I often hear the dubious claim that bicyclists do not help pay for roads. I have argued that since many of 57 million adult bicyclists in this country are also drivers, and that since much of the government’s transportation spending comes from property taxes, general fund allocations, bond issues, and fare boxes of transit systems, we’re all paying into the system. A new report is laying out the facts and numbers of where the money for roads come from.
The U.S. PIRG Education Fund recently released a report, called “Do Roads Pay for Themselves? Setting the Record Straight on Transportation Funding” that busts the myth that “user fees” paid by drivers pay for all road costs. The one-two punch of myth-busting boils down to these two points: 1. Gasoline taxes aren’t “user fees” in the way the phrase implies, and 2. highways don’t pay for themselves.
Second, the highways-pay-for-themselves argument. The report explains that since 1947, expenditures on highways, roads and streets have exceeded the amount generated through the gas tax and other fees by $600 billion. The subsidy for highways is as significant today as it has ever been. Current “user-fees” pay for only about half of the costs of highway and road building and maintenance.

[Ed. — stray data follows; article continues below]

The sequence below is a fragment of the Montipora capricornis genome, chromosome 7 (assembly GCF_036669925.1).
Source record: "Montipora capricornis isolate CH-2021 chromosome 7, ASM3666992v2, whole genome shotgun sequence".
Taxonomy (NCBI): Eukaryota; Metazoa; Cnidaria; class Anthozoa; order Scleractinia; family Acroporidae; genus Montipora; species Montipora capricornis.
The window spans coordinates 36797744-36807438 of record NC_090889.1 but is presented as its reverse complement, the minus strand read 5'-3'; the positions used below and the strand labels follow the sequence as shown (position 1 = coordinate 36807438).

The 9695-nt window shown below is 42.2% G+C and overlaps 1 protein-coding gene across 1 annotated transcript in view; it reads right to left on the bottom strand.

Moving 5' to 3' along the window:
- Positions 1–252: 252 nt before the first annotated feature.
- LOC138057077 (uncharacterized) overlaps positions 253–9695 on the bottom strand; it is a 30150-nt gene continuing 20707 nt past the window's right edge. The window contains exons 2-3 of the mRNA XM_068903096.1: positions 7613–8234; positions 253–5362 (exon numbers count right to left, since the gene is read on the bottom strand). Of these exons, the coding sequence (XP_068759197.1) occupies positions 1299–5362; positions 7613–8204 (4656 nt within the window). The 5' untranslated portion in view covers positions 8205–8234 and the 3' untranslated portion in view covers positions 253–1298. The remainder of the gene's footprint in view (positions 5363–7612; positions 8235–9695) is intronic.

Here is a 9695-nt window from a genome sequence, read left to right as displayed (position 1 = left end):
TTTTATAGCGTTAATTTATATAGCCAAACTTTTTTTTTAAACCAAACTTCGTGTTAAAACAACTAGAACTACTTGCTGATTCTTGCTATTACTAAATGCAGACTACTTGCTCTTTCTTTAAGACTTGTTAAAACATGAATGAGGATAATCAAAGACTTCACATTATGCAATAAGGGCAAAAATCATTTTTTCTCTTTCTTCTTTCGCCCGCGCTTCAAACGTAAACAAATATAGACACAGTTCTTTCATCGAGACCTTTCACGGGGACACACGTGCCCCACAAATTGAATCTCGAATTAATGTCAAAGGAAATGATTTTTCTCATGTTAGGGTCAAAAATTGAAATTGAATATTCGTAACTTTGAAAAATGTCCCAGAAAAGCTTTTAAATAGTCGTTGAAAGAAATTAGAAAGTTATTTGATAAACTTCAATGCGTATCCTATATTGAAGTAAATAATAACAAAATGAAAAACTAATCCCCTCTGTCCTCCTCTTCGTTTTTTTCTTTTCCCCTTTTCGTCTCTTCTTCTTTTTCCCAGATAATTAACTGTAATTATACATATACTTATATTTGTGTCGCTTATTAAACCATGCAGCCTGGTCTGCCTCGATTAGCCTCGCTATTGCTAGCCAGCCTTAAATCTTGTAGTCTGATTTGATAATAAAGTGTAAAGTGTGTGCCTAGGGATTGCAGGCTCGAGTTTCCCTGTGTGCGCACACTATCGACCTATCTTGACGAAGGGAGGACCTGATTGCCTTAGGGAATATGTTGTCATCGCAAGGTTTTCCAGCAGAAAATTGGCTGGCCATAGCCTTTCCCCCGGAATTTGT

The report concludes that the misconception that roads pay for themselves through a direct user fee distorts our transportation planning, by making roads look cheaper than they are. For cyclists, this is just another good reminder that all of us are paying into the road system, either as drivers or through general taxes. The roads belong to all of us.
Check out this post at DC Streets Blog , for an even deeper look into where highway funds come from and are spent.